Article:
Living in New York City is unique. One of the features is the plethora of apartments for sale, particularly in Manhattan, most of which are co-ops, although there are condos. Living in a co-op or condo involves extra fees, which are called maintenance for the former and common charges in the case of the latter. It is crucial to understand common condo charges vs. co-op maintenance fees.
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Condo common charge calculation
In a condo, the board sets the common charges based on a percentage of common interest. The Board has latitude, but generally, it is based on the square footage of your unit, although more desirable locations can also raise the percentage. For instance, a penthouse apartment is likely to have higher common charges than a similar apartment on a lower floor. This percentage is multiplied, by the total operating cost of the building, which can vary wildly based on amenities. The more upscale, the higher the common charges, but more services included.
Co-op maintenance charge calculation
For a co-op, the maintenance charge is set by the board of directors based on the number of shares you own. A cooperative is a corporation, with a set number of shares, with each unit allocated a certain amount. Similar to a condo, the charge is formulated, on the size of the apartment unit and other factors such as location. Aside from operating costs, the maintenance fee also includes property taxes.
What you get for paying standard common charges and maintenance
It is essential to understand what the fee covers since the services covered varies wildly. Both maintenance and standard common charges include the building’s real estate taxes; mortgage; insurance; and any operating costs for the building. Operating expenses may consist of upkeep of for common areas such as the lobby; trash pick-up; snow removal; and salaries for the cleaning crew. Utilities can be included.
Beyond that, fees can climb rapidly, particularly for more upscale buildings. A 24-hour concierge, pool, high-end appliances, a gym – these are beautiful things to have but will cost you. Only you can determine if these items are worth it, knowing what is included, allows you to make a fair comparison and assessment.
Remember, for a condo, you own the airspace between the walls, and are responsible for the unit’s upkeep. If the plumbing needs to be repaired, be prepared to pay for this out of your pocket. However, in a co-op, you own individual shares, not the unit. Therefore, maintenance fees include the cost of potential repairs such as plumbing and electrical.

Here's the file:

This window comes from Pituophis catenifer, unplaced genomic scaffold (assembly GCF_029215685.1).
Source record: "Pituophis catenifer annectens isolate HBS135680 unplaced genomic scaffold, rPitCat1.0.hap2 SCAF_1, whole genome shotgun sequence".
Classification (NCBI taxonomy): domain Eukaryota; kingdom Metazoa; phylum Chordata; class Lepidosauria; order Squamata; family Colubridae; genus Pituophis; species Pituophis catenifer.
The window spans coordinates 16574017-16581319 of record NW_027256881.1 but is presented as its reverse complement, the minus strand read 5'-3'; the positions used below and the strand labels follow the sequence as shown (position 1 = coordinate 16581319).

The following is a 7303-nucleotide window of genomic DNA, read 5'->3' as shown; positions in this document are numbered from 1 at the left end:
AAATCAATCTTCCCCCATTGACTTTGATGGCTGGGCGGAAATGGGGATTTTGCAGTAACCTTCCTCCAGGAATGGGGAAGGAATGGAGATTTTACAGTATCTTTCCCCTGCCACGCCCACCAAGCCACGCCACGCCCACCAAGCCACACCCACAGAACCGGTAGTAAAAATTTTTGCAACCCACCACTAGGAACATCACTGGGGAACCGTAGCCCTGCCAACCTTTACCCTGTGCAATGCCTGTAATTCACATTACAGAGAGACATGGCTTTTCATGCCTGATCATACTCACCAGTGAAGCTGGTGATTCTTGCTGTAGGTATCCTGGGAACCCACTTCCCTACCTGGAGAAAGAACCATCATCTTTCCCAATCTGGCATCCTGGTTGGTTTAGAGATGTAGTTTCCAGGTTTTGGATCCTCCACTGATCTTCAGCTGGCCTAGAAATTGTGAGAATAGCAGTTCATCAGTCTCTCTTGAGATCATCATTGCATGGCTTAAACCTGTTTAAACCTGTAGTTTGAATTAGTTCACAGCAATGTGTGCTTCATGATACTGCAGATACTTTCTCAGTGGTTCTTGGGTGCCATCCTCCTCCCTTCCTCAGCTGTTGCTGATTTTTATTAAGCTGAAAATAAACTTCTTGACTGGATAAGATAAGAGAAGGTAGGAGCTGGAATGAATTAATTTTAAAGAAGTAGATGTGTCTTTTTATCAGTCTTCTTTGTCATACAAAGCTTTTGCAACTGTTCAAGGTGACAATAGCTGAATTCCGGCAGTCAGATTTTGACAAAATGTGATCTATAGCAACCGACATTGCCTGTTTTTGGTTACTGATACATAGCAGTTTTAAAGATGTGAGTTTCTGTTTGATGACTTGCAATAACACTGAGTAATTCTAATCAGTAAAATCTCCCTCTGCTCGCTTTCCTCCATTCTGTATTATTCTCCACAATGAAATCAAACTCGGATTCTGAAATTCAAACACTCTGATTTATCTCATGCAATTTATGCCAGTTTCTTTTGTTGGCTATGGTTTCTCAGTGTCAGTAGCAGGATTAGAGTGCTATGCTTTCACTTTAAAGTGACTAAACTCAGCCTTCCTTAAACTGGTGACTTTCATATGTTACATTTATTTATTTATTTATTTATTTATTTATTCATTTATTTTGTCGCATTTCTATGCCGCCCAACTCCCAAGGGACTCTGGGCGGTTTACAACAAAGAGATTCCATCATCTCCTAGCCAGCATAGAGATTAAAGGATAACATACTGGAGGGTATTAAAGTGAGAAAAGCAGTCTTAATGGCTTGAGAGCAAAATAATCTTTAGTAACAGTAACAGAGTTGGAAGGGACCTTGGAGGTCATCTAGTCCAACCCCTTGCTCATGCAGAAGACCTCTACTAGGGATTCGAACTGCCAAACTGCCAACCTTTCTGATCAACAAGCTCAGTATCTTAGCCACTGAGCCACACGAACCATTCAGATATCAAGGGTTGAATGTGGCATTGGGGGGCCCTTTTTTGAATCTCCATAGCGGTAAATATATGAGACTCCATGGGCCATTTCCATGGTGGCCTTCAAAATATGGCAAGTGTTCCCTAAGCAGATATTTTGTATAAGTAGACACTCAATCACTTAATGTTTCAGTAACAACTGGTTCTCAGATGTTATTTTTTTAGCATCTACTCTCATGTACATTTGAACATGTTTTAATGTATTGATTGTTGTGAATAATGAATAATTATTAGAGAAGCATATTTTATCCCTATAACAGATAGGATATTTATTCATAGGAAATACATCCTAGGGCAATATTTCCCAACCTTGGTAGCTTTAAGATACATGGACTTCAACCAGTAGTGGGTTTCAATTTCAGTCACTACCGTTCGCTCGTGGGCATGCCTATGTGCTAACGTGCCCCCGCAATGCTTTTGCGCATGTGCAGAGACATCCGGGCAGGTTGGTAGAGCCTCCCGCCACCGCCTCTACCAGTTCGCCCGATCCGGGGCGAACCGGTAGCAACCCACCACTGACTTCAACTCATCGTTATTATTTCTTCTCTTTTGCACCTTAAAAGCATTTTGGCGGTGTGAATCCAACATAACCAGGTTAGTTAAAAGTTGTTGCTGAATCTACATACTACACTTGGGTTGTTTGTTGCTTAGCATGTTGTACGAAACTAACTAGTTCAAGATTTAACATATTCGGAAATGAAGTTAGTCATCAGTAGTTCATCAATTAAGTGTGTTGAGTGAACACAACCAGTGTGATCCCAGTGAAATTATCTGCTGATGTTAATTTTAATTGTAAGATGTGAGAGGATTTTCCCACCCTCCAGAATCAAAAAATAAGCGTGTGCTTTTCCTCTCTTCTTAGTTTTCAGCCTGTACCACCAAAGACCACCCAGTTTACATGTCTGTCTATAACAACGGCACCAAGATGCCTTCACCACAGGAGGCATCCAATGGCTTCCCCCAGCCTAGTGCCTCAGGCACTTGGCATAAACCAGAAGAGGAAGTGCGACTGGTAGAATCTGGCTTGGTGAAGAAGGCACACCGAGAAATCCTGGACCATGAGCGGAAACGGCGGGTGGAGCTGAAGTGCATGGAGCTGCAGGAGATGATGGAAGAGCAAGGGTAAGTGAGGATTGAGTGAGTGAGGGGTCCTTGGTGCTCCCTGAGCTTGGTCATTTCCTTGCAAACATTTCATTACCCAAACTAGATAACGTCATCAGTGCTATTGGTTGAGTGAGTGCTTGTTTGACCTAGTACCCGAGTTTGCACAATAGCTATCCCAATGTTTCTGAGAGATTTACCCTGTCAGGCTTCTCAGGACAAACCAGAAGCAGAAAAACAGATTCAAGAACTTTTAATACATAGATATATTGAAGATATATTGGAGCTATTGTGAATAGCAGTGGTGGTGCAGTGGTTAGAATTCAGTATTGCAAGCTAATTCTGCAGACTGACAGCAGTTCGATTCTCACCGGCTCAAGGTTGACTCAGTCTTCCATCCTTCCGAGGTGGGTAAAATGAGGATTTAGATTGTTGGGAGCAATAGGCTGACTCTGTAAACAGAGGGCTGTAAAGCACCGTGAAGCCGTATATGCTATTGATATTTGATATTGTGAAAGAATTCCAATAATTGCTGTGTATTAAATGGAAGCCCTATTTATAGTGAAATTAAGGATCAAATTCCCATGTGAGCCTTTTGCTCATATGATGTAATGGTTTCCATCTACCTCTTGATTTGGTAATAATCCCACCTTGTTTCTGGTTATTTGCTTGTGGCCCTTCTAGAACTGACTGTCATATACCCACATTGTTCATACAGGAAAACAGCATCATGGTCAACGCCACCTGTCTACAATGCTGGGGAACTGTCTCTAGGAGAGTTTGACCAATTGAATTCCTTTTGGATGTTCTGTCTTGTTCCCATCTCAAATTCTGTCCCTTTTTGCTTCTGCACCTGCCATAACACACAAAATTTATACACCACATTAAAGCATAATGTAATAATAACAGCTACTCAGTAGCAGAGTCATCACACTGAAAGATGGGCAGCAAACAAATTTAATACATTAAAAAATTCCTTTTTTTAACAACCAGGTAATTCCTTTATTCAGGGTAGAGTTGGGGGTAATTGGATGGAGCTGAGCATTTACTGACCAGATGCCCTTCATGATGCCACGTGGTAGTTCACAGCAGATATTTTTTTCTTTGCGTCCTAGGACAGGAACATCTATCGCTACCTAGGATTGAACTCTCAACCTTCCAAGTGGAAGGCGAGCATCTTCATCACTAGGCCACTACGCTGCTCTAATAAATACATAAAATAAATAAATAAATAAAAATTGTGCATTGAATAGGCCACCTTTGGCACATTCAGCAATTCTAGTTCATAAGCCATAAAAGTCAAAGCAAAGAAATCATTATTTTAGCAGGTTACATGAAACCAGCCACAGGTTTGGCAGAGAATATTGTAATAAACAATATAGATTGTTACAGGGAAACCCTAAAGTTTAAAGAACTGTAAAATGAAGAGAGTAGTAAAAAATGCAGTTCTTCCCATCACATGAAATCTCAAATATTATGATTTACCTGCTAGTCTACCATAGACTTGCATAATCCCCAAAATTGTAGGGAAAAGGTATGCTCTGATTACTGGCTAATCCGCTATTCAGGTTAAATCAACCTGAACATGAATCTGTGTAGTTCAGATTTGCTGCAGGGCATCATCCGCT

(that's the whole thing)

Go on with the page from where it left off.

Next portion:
Will the common charges and maintenance increase?
Undoubtedly, maintenance and standard common charges will increase over time due to inflation. The cost for items such as salaries and repairs naturally go up as time passes. However, it is essential to understand the reserve fund. This is a building’s rainy day fund. Beyond creating annual operating budgets, the board should have a capital budget to understand the cost of replacing big-ticket items over time. These include replacing the roof and the lobby flooring.
There are some rules of thumb, such as having three to six months of maintenance/common charges; you should check a building’s reputation for being well-managed. Ideally, a portion of your monthly fee goes towards the reserve fund.
If the reserve fund is inadequate; you may be charged with the special assessment. This can occur if major repairs need to be completed. Unfortunately, this creates an expensive surprise. Building assessments are typically paid off over time by adding the amount to your monthly maintenance/common charges.
Reviewing a building’s financial statements can uncover details to determine its financial health and help you learn if the reserve fund is adequate or whether your fees are going to go up substantially in the future (or face a special assessment). You can also check the history to see how fast the monthly fee has gone up.
New York City buyers are astute and will pick up on higher fees due to a building’s financials not being in great shape. This will lead to a longer sales process and lower price when you are ready to sell compared to a similar unit in a well-run building.
Maintenance and standard common charge fees are non-negotiable. It is not a source of profitability for your building, however. It is merely the cost to run the building. These can be offset, by income generating operations, such as rent for commercial space, parking fees, and coin-operated laundries.